Friday, May 4, 2012

Whoooooo Survived State Testing?

WE DID! Very glad to have state testing done, and now it is back to work.  Well, sort of.  We have four days of testing, with Friday free.  Each year, my collegues and I have always done owl pellet dissection on the Friday after testing.  This year was no different, and the kids loved it.

Remember my big yellow bulletin board that was a literacy bulletin board turned math bulletin board?  Well, today it turned science bulletin board and looked like this:
Full of bone charts!  We used these while dissecting our owl pellets.

We began by watching a Discovery Channel's Dirty Jobs segment with Mike Rowe on how owl pellets are collected.  It's a pretty funny and informative intro to the activity that's only about ten minutes long.  Plus, the teacher gets to look at Mike Rowe for a bit! ;-)

For the activity, the kids get an owl pellet, two to a pellet, and then they take it apart while completing a lab sheet full of observations and questions.  The pellet below really freaked out a few of my friends as there was a big bone sticking out of it.
Here's one unwrapped.  A bit icky!  At least that is what many of my friends thought.
Notice anything funny about the lab sheet?
Yeah, I really do have to remind them to not taste the owl pellet.  For a group of kids who, every year are without fail a bit freaked out at the start of the activity, they quickly get so involved that this becomes a necessary reminder.

So, on to the dissecting!

Can I just take a moment here and point out how the day of an elementary school teacher is so varied?  Unlike middle school and high school where you generally stick to one subject, we elementary teachers have to do it all!  Before testing we were working on algabraic equations, formulas for volume, learning how to craft a five paragraph essay that has quality content and tension, and now today I'm knee deep in rodent bones!  No offense to my middle and high school teachers, but ELEMENTARY SCHOOL TEACHERS ROCK!

After my friends had completed the lab, we had about an hour left until dismissal.  We used that time to make some teaching posters about owl pellets.  I gave my friends free reign.  The only rule was the poster had to TEACH something about owl pellets and not just look nice.  It was also a way for me to use up some very bright flourescent poster board I had.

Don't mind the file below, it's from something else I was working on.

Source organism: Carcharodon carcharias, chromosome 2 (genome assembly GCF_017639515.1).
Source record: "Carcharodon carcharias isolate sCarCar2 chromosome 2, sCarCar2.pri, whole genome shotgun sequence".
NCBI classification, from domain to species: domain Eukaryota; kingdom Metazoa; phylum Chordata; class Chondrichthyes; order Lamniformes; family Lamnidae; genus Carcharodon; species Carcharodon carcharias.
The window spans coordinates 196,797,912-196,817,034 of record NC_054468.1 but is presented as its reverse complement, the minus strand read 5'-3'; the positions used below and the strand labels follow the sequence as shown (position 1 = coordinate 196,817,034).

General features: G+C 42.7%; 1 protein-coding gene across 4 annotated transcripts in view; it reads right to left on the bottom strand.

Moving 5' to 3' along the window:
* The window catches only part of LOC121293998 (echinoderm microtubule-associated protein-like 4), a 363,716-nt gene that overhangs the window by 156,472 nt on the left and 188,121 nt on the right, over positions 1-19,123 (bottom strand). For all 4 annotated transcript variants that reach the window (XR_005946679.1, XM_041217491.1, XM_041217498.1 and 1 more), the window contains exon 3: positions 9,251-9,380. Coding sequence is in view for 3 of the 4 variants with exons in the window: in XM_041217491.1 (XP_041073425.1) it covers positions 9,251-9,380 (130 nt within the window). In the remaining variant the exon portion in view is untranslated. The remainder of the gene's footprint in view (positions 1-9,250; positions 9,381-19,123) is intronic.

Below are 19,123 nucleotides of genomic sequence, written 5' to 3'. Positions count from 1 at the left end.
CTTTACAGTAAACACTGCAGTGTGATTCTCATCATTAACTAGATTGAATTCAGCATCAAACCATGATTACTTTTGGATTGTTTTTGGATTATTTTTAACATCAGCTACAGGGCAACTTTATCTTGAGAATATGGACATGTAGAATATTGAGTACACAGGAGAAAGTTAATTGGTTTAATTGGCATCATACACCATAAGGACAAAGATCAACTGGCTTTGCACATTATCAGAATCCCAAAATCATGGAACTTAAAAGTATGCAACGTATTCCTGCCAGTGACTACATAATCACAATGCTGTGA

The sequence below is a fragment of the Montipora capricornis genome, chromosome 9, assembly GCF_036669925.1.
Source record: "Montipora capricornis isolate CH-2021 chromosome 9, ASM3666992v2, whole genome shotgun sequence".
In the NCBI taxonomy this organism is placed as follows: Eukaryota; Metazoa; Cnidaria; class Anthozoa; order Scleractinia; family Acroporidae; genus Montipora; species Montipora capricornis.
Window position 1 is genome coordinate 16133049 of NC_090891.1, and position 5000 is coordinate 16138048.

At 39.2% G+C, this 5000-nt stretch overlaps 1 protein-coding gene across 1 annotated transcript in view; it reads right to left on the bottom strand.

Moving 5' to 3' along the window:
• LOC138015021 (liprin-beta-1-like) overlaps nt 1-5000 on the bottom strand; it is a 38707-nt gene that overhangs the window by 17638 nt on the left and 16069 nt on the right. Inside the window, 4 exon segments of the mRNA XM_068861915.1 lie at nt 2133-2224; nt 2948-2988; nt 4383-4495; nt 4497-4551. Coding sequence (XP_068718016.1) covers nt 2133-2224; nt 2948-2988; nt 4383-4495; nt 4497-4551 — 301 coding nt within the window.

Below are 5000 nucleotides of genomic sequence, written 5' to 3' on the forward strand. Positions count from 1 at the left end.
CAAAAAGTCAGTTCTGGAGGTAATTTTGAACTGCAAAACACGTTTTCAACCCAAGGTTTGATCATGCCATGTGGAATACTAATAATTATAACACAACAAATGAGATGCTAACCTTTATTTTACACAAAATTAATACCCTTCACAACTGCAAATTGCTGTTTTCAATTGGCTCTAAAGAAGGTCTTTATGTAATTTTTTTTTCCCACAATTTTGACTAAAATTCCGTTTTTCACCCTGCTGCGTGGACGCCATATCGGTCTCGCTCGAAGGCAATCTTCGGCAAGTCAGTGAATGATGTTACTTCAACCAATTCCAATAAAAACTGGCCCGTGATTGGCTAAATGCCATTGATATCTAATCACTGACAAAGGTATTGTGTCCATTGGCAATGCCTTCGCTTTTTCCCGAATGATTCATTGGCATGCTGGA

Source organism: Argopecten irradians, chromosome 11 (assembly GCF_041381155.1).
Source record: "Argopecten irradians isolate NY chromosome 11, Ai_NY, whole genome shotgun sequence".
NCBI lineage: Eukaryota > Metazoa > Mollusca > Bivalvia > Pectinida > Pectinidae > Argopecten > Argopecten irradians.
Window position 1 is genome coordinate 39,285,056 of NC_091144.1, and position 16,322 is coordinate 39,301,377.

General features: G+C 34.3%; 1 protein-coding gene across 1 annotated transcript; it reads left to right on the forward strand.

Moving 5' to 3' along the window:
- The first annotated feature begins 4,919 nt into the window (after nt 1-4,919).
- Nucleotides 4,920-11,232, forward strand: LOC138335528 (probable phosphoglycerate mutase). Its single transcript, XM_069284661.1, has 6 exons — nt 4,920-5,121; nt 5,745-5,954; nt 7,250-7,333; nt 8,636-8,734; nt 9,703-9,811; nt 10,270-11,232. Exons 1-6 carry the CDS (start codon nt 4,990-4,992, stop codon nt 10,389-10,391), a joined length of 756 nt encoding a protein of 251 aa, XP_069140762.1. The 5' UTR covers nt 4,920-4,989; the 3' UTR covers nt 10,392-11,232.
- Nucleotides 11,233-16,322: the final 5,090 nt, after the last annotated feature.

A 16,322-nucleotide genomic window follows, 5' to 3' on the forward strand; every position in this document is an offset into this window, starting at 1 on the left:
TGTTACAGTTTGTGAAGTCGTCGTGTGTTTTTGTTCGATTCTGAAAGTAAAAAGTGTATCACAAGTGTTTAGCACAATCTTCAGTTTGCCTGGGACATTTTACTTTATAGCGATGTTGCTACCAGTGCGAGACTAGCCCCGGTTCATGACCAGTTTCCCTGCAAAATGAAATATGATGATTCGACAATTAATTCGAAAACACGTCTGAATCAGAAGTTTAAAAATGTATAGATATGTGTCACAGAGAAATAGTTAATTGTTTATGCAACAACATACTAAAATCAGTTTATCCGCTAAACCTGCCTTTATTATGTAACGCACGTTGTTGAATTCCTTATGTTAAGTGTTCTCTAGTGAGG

All in all, I would say Owl Pellet Day was a great success.  One of my friends even wore this shirt today!
Sadly, this is the last year we will be doing them.  The unit it relates to in our science curriculum was deleted this year.  We were allowed to do the dissection because we had already ordered the pellets prior to knowing the curriculum was revised.  Now, we really focused on physical science. 

If you have an interest in owl pellets without the mess, there is a great site called Kid Wings that has virtual owl pellet dissections.  It begins with a great teaching lesson on owl pellets, an owls digestive track, and more.  Then it lets you dissect pellets from a variety of different types of owls.  It's fun without the funk!

So, what did you do today?


  1. How fun. I remember doing this in school. Have you read the book, Poppy? An owl is one of the main characters and owl pellets are discussed:-)

    Chickadee Jubilee

  2. Do you remember the name of the website you ordered these from? I can't seem to find one with the complete kit :(


    1. We order from the School Specialty catalog. This link will take you to their online site page for the pellets. They have student kits, posters, and pellets. It doesn't really link to it, you will have to copy and paste it in.

      This site is another where you can order owl pellets with specific remains (yuck!) like rabbit remains,squirrel remains, etc. I've not used them, but thought it was interesting.

  3. Do you have the printables available?

  4. Top 12 Fastest Bikes in The World Owning or riding a superfast motorcycle is the dream of many But the question arises that which bike would you buy if you have enough money in your bank